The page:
How To Use Visualization Techniques

Over the years, computers and software applications have indeed come a long way. From business applications and data management, to games and leisure, and information technology solutions, they have, more than anything, provided solutions to almost any daily activity.

Computer animation may be more popularly known as the programs that can create animated movies. Because of the unique and creative graphics and ‘visuals' that they can produce, visualization techniques now also provides architectural graphics, architectural renderings, data mining, and 3D modeling, among others.              

Here are different visualization techniques, with corresponding descriptions for some of these techniques:

1. Parallel coordinates. This means visualizing high-dimensional geometry and an analysis of various data. A backdrop is composed of parallel lines (normally vertical and with equal spaces) to illustrate a set of points in an n-dimensional space. A polyline with vertices on the parallel axes represents a point in n-dimensional space; the i-th coordinate of the point corresponds to the position of the vertex on the i-th axis.

2. Brushing and linking. This technique works by associating two or more views of a single data, to demonstrate that a change in the representation of one view will also change and influence the representation of the other views. By applying this technique, one can designate a color for each representation to differentiate the various data present being analyzed.

3. Hyperbolic trees. This is a visualization method based on hyperbolic geometry. With this, the hyperbolic space can occupy hyperbolic trees with wider spaces in between. This means all the nodes, from the parent to even the children nodes can have the same amount or space around them instead of being placed close by the boundaries of the hyperbolic space.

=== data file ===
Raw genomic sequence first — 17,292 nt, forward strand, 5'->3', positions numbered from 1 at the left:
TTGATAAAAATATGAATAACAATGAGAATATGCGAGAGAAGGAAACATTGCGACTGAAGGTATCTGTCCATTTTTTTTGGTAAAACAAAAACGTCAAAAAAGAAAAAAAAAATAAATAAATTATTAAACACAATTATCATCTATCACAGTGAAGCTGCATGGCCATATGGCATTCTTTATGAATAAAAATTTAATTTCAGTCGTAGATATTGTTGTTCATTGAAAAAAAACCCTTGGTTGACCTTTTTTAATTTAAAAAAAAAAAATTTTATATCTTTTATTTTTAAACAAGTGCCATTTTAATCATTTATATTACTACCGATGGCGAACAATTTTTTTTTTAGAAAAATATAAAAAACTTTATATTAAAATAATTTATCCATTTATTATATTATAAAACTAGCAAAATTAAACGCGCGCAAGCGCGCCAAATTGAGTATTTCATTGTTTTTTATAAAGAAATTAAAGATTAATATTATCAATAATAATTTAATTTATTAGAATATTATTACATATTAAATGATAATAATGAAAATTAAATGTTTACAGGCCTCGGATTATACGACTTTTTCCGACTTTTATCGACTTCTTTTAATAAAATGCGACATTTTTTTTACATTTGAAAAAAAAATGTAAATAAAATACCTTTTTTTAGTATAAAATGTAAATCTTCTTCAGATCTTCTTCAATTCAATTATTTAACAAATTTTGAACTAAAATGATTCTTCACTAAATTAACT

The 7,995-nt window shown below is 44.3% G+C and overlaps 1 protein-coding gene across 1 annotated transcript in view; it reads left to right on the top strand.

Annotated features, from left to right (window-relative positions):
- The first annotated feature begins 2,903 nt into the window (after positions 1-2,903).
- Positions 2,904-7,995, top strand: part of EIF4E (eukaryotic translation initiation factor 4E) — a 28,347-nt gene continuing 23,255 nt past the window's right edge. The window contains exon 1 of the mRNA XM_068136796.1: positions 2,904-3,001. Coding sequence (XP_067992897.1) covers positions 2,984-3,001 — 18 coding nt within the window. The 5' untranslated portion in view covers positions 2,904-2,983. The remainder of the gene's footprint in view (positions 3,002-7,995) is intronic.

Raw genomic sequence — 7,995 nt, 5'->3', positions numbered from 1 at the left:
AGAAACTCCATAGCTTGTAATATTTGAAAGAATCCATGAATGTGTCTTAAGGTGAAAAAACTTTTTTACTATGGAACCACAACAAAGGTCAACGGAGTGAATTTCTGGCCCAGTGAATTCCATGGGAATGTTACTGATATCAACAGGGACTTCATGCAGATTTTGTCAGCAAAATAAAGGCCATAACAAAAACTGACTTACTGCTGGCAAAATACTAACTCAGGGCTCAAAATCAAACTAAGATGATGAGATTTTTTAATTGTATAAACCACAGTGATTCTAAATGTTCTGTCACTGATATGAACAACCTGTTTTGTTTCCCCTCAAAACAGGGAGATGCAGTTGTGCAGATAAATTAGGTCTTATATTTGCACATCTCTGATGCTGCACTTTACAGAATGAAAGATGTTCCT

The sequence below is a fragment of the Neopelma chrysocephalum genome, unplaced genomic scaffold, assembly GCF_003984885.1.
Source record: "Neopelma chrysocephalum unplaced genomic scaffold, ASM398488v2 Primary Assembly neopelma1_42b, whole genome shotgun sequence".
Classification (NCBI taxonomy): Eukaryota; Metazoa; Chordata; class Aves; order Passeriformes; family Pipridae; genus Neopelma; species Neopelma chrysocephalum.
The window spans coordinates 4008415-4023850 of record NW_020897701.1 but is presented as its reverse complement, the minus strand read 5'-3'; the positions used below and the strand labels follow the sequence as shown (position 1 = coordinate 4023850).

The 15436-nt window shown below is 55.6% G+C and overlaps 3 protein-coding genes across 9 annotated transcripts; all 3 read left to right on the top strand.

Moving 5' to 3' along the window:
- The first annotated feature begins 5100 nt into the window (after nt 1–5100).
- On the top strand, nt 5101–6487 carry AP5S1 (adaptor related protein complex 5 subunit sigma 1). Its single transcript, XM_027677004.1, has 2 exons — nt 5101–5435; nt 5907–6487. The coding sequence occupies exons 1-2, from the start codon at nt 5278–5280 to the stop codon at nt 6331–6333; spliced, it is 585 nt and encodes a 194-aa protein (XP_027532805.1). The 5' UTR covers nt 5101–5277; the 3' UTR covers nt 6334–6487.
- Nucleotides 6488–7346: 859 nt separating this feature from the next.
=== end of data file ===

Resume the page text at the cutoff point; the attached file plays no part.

4. Venn Diagram. This is an assembly of simple closed curves illustrated in a plane. The principle of these illustrations is that they are represented by regions related to one another that all of their probable logical relations can be seen by viewing the same single diagram. All factual or possible relations can be placed and you would just simple identify and label all these areas as null or not null. This leaves all areas ready for analysis and interpretation. Also, in Venn diagrams, circles (or whatever shapes are adapted) usually overlap, as this is the part that would represent the commonalities or a reflection of the similarities of the items or data being compared in the plane. If more than three sets are present, the Venn diagram is already deemed necessary.

5. Other techniques are:

  • Constructing isosurfaces
  • Table, matrix
  • Graphs (tree, network diagram, existential graph, etc.)
  • Maps
  • Treemap - a visualization technique aimed at hierarchical data
  • Euler diagram
  • Cluster diagram or dendrogram

Remember that not all techniques may be applied to all situations and that the visualization technique that you use can greatly determine the success and efficiency of your data or information. By carefully studying the factors that need to be considered, visualization is a very effective means to represent data.


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